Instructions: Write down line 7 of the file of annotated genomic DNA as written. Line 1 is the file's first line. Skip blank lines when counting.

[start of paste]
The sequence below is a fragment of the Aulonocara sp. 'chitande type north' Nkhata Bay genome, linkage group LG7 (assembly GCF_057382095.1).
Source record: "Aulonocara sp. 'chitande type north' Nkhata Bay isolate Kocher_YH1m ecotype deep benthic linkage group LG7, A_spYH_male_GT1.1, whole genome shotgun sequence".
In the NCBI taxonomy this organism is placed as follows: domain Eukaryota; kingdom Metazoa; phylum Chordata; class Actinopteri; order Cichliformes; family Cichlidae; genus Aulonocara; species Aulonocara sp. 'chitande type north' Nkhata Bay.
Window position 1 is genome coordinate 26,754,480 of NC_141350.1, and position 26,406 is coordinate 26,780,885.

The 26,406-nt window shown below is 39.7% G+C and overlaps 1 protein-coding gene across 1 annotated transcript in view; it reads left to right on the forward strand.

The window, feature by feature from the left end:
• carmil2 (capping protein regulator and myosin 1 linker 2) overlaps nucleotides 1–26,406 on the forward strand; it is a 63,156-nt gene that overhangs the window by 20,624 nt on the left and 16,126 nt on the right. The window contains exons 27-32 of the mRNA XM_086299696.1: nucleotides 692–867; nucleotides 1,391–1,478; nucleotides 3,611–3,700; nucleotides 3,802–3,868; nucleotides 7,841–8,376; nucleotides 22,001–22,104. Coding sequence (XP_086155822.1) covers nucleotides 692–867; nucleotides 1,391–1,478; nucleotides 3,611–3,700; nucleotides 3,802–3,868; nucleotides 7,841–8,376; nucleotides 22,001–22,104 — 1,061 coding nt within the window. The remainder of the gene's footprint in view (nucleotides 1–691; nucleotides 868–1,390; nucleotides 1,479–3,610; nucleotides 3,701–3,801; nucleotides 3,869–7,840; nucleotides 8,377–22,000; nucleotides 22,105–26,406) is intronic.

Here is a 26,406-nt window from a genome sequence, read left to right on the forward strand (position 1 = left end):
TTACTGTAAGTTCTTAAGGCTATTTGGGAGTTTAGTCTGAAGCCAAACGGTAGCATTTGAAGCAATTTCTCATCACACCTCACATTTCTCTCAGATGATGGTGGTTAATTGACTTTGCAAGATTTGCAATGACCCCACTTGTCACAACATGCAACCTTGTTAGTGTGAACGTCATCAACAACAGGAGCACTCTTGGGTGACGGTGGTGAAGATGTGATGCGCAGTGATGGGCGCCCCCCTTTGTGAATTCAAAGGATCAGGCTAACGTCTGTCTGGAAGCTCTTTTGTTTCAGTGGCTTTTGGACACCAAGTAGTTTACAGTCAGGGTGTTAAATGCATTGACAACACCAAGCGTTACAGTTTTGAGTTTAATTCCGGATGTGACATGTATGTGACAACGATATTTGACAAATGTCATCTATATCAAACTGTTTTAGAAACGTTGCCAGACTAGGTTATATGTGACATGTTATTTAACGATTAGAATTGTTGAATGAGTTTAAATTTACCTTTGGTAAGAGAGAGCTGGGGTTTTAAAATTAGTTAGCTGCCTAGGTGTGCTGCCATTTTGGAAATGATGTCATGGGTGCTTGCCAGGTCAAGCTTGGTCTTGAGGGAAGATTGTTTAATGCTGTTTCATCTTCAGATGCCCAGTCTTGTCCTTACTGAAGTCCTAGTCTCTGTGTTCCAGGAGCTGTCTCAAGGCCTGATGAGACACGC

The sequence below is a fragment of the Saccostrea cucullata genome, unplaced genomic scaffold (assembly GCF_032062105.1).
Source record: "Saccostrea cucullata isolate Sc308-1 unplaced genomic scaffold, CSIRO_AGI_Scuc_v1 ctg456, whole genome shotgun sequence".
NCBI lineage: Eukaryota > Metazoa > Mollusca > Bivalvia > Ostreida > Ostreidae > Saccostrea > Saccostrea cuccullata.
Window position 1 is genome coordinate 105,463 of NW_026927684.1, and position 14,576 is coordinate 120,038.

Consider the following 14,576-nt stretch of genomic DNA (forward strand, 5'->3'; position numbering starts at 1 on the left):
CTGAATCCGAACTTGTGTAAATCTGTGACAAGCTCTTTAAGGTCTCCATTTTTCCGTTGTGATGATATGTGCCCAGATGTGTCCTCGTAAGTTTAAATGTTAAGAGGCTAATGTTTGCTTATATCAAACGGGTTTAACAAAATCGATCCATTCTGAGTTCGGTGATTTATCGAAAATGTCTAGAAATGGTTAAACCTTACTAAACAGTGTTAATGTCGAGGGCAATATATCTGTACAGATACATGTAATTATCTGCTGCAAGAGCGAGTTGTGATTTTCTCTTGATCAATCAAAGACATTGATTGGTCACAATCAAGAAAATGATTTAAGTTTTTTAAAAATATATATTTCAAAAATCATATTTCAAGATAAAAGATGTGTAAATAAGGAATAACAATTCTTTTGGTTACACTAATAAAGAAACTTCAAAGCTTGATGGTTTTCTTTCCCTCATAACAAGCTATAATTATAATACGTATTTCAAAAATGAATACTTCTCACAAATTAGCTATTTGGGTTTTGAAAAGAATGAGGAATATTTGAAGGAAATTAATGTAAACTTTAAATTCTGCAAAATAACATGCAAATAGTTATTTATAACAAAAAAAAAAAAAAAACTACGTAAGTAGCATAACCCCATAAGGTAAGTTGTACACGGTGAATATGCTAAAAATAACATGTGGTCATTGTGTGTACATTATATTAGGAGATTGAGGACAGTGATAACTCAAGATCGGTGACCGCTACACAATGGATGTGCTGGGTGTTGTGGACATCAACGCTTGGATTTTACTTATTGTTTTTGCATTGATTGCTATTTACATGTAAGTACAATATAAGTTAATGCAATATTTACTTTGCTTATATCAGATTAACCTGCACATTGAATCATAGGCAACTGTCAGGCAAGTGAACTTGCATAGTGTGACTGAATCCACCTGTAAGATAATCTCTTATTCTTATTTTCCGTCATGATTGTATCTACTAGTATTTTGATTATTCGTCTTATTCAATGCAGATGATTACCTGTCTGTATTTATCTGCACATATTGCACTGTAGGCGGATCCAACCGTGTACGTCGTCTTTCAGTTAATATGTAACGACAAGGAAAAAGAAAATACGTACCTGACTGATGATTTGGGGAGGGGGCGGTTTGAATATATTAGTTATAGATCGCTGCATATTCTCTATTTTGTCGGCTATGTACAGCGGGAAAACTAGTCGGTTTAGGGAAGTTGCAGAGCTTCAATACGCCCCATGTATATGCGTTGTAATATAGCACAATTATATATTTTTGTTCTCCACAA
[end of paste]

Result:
• carmil2 (capping protein regulator and myosin 1 linker 2) overlaps nucleotides 1–26,406 on the forward strand; it is a 63,156-nt gene that overhangs the window by 20,624 nt on the left and 16,126 nt on the right. The window contains exons 27-32 of the mRNA XM_086299696.1: nucleotides 692–867; nucleotides 1,391–1,478; nucleotides 3,611–3,700; nucleotides 3,802–3,868; nucleotides 7,841–8,376; nucleotides 22,001–22,104. Coding sequence (XP_086155822.1) covers nucleotides 692–867; nucleotides 1,391–1,478; nucleotides 3,611–3,700; nucleotides 3,802–3,868; nucleotides 7,841–8,376; nucleotides 22,001–22,104 — 1,061 coding nt within the window. The remainder of the gene's footprint in view (nucleotides 1–691; nucleotides 868–1,390; nucleotides 1,479–3,610; nucleotides 3,701–3,801; nucleotides 3,869–7,840; nucleotides 8,377–22,000; nucleotides 22,105–26,406) is intronic.